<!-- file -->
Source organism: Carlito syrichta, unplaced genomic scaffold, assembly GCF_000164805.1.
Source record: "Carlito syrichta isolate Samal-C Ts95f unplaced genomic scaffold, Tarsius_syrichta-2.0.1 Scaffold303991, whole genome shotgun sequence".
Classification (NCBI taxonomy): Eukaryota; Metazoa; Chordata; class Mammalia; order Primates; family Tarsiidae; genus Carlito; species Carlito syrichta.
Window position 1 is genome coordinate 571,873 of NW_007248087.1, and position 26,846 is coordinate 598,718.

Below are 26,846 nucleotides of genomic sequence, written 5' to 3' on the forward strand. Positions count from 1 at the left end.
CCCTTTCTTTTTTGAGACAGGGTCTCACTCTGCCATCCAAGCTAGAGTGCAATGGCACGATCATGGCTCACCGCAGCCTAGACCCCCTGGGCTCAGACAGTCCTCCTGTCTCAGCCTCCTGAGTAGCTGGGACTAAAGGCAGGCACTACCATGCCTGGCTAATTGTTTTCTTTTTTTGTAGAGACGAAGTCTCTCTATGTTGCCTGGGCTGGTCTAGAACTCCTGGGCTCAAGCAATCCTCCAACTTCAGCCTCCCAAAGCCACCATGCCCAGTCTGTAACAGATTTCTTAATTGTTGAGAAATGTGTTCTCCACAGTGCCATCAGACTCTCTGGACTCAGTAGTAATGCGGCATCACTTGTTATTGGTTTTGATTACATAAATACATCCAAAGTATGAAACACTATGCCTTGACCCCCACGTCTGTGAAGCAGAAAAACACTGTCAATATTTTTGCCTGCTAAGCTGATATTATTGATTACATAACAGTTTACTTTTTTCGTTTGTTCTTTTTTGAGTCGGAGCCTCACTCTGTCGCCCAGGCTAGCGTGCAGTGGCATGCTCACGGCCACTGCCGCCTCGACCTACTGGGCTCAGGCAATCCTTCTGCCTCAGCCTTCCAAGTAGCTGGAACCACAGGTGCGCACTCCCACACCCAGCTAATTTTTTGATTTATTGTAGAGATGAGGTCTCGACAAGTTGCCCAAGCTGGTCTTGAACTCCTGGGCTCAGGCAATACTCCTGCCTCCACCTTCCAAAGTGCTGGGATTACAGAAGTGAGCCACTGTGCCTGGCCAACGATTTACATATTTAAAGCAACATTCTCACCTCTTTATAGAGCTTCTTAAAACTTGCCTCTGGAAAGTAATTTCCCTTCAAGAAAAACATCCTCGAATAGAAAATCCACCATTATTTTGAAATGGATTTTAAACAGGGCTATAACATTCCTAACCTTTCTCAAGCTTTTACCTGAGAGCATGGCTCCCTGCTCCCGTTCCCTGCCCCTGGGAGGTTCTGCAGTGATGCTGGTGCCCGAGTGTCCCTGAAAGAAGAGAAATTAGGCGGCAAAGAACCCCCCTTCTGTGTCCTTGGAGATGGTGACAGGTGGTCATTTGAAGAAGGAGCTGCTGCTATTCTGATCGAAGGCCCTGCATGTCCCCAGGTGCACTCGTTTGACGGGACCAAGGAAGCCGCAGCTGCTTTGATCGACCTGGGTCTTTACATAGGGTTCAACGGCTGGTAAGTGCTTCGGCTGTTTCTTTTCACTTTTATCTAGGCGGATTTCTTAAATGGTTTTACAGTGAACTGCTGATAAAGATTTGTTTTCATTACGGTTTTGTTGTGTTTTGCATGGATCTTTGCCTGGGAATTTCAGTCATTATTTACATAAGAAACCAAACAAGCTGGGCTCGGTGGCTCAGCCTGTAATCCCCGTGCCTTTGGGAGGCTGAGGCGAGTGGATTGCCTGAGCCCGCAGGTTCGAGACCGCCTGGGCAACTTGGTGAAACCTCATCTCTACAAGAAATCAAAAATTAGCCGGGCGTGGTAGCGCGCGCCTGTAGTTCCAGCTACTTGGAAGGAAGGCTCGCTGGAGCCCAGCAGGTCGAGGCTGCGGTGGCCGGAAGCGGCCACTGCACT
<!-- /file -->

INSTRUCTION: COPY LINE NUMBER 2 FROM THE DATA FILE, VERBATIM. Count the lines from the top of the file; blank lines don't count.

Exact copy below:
Source record: "Carlito syrichta isolate Samal-C Ts95f unplaced genomic scaffold, Tarsius_syrichta-2.0.1 Scaffold303991, whole genome shotgun sequence".